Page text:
Every new version of Exchange Server seems to need more space on a server’s boot drive. Given that, you may be faced with building an Exchange Server and wish you had made the boot partition larger. Once it’s done, though, you can’t always take it back and reconfigure everything. Here, I have some strategies for redirecting drive use from an Exchange Server installed on C: to another, larger data drive.
Note: This article is focused on Exchange Server 2016 on-premise. Newer and older versions of Exchange may act differently.
Moving Base Log Locations
In these examples, I’ll use e:\mail\logs as a parent folder bucket (and you’ll see references to it as the destination folder in commands). You’ll see me reference SERVERNAME which is the name of your Exchange Server. I generally also do these steps manually, creating each log destination folder and watching for signs that the server has switched locations. Since there are many logs in Exchange, I don’t suggest you change them all; just go for the ones that consume the most space. 1
Connectivity Logs (PowerShell):
Set-TransportServer SERVERNAME -ConnectivityLogPath “e:\mail\logs\connectivity”
SMTP Receive Logs (PowerShell):
Set-TransportService SERVERNAME -ReceiveProtocolLogPath “e:\mail\logs\smtpreceive”
SMTP FrontEnd Receive Logs (PowerShell):
Set-FrontEndTransportService -Identity SERVERNAME -ReceiveProtocolLogPath “e:\mail\logs\SMTPFrontEnd”
SMTP Send (PowerShell)
Set-TransportService SERVERNAME -SendProtocolLogPath “e:\mail\logs\smtpsend”
Set-TransportService SERVERNAME -QueueLogPath “e:\mail\logs\QueueViewer”
Active User Stats (PowerShell)
Set-TransportService SERVERNAME -ActiveUserStatisticsLogPath
You’ll want to change both the Default Website and The Exchange Back End sites in IIS with this process:
1. Open IIS Manager and select the root of a web site.
2. Double-click on the “Logging” Icon
3. Change the “Directory” path to your large drive location
You could move all files from %ExchangeFolder%\Logging\lodctr_backups to e:\mail\logs\lodctr_backups to free up space (1.2 GB in my case).
WinSxS cleanup (Command Prompt)
Using a lot of data, the WinSxs folder can be problematic. After installing Windows 2012 Server, and finishing updates run the following command :
Dism /Online /Cleanup-Image /StartComponentCleanup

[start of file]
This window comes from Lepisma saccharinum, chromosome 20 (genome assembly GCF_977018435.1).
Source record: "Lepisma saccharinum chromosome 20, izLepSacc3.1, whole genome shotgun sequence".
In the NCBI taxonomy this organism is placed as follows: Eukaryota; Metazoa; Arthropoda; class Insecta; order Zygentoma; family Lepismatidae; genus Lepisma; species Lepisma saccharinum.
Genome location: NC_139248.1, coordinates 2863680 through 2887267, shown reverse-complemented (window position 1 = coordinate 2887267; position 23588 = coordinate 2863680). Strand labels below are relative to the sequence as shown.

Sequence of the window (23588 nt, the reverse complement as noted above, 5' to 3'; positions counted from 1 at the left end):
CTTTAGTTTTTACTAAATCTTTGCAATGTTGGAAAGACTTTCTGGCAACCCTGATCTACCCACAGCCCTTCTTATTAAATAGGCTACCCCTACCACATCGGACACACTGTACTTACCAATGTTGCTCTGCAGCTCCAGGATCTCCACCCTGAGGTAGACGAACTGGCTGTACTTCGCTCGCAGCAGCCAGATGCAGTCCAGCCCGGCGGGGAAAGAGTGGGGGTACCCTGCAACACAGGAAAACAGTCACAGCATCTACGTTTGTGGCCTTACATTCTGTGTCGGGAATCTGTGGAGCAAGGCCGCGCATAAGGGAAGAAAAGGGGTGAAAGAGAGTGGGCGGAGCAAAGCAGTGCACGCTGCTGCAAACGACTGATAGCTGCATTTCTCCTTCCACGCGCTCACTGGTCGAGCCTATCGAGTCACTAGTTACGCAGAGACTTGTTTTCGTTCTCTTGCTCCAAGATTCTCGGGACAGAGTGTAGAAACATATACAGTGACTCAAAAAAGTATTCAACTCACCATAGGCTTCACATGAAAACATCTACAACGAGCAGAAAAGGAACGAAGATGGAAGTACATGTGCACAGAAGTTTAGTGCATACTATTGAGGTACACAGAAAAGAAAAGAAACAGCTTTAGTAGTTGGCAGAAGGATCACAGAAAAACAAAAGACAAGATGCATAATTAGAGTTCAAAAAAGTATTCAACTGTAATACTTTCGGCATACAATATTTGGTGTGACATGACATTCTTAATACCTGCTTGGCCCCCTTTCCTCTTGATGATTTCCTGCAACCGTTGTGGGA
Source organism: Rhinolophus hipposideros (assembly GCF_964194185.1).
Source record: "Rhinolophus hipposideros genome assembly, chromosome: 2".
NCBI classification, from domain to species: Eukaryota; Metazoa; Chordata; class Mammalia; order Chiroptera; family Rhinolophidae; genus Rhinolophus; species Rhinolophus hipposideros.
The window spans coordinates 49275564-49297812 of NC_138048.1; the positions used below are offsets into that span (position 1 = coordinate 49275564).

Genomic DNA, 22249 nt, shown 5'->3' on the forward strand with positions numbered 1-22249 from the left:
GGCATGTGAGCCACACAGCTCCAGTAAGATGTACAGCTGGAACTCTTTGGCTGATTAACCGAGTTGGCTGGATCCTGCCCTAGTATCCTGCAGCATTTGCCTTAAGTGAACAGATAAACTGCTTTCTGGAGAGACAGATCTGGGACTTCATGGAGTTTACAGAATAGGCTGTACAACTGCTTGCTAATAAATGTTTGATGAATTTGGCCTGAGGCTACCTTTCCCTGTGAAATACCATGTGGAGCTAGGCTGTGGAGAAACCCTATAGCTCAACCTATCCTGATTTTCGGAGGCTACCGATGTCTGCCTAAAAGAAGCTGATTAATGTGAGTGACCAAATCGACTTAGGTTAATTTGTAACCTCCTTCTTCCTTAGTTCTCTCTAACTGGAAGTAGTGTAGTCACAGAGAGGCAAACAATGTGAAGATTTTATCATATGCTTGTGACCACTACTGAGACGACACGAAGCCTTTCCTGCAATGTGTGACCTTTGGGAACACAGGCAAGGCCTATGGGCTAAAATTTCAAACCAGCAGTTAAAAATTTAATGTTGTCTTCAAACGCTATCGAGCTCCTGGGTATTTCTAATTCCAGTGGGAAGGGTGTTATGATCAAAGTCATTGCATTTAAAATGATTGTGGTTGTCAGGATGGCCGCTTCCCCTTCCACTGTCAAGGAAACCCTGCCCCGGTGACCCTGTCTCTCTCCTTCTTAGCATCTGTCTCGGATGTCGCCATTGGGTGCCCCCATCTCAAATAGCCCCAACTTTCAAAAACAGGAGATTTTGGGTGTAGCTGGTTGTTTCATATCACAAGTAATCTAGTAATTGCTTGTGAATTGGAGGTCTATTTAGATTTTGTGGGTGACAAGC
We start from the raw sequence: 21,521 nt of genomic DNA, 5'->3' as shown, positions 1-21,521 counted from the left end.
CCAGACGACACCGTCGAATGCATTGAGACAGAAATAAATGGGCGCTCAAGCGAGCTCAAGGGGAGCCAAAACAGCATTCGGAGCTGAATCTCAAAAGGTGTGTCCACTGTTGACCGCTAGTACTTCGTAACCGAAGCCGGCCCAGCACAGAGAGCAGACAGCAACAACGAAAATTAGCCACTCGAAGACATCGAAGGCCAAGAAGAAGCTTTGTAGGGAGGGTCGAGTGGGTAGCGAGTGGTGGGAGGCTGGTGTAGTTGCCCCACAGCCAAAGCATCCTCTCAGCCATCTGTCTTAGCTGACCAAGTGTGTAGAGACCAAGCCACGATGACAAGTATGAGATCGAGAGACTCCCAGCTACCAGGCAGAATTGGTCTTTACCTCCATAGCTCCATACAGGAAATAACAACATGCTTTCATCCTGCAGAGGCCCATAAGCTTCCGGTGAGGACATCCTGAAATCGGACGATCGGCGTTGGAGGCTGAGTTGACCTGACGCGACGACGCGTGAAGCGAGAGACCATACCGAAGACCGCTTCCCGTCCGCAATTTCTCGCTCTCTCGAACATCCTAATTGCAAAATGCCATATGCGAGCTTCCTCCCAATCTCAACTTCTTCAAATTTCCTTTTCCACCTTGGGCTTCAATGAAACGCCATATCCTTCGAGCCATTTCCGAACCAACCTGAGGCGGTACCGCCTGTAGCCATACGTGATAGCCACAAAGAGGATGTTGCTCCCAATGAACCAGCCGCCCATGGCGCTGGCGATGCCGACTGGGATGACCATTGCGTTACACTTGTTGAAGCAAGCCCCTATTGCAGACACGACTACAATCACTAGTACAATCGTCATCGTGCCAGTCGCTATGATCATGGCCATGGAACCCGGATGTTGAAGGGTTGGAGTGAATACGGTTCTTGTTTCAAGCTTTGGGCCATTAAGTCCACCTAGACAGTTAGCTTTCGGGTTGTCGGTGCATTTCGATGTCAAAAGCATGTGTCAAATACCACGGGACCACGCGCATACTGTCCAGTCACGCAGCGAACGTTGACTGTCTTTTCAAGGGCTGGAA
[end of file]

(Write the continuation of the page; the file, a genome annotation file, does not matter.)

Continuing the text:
Exchange Setup Logs
I’d suggest moving all c:\ExchangeSetupLogs to e:\mail\logs\ExchangeSetupLogs
Change the text in %ExchangeFolder%\Bin\MSExchangeHMWorker.exe.config referenced by “DefaultTraceLogPath” to a location on the data drive. Something like value=”e:\mail\logs\TraceLogs”. The server has to be rebooted for this one.
Change the EdgeTransport Queue Path (to prevent “452 4.3.1 Insufficient system resources” errors)
Change text in %ExchangeFolder%\Bin\EdgeTransport.exe.config to include the desired path at this line item: <add key=“QueueDatabasePath” value=”e:\mail\QueueDB\” />. A reboot is required for this change also.
Change Location of Event Logs
The event logs can easily eat up many gigabytes, so moving some of these will save you space. There are a couple of strategies for this, but I share what worked for me:
1. Create a folder on the drive with space, say e:\winevt
2. Ensure that the folder is writeable by the account running the Event Log service (usually LOCAL_SERVICE)
3. Open the Event Log Viewer and find the specific event log.
4. Right-click on that log branch and choose “Properties”
5. Replace the text of “Log Path” with the full path and filename of the logfile. SOmething like this: e:\winevt\application.evtx
Note: The change takes place immediately.
As there are many logs, you’ll not want to change them all, but here are a few I targeted: Setup, System, Application, Security, Microsoft-Exchange-ActiveMonitoring (MaintenanceDefinition, MaintenanceResult, MonitorDefinition, MonitorResult, ProbeDefinition, ProbeResult, ResponderDefinition, ResponderResult)
Daily Performance Logging
I found a way for this one – the biggest culprit. The answer is a compromise that you might not be willing to make because you’ll look for functionality. I have not yet found a way to redirect the logs to a new location. Rather, you have to stop the service from running.
1. Open Task Scheduler and find \Microsoft\Windows\PLA
2. Stop and disable both ExchangeDiagnosticsDailyPerformanceLog and ExchangeDiagnosticsPerformanceLog
3. Move any files leftover in the folder %ExchangeFolder%\Logging\Diagnostics\DailyPerformanceLogs
4. You might also want to disable the Exchange Health Manager service, but I’d leave at this point.
I noted previously a number of ways to move logs in Exchange 2013 with commands like:
Set-TransportService -Identity SERVERNAME logman -stop ExchangeDiagnosticsDailyPerformanceLog
Set-TransportService -Identity SERVERNAME logman -update ExchangeDiagnosticsDailyPerformanceLog -o “e:\newpath”
Set-TransportService -Identity SERVERNAME logman -start ExchangeDiagnosticsDailyPerformanceLog
Unfortunately, they do not appear to work on Exchange 2016. I don’t find anything out there that explains how this is possible now (or why Microsoft removed the ability to do so).
October 2021 Update: Through updates, the owa\prem (c:\Program Files\Microsoft\Exchange Server\V15\ClientAccess\Owa\prem\) directory tends to grow fast. You can remove older versions or safely archive them elsewhere.
That’s enough to start with. It’s by no means the full list of logging locations that can change, but it should offload a great deal of space from the boot drive while Exchange runs. I don’t suggest moving the pagefile, but if you still need space, that could get you some too. If you too are working with this, I’d love to hear what you’ve learned too.
I’d love to hear about any you might have moved that could be smart for a new server install. ↩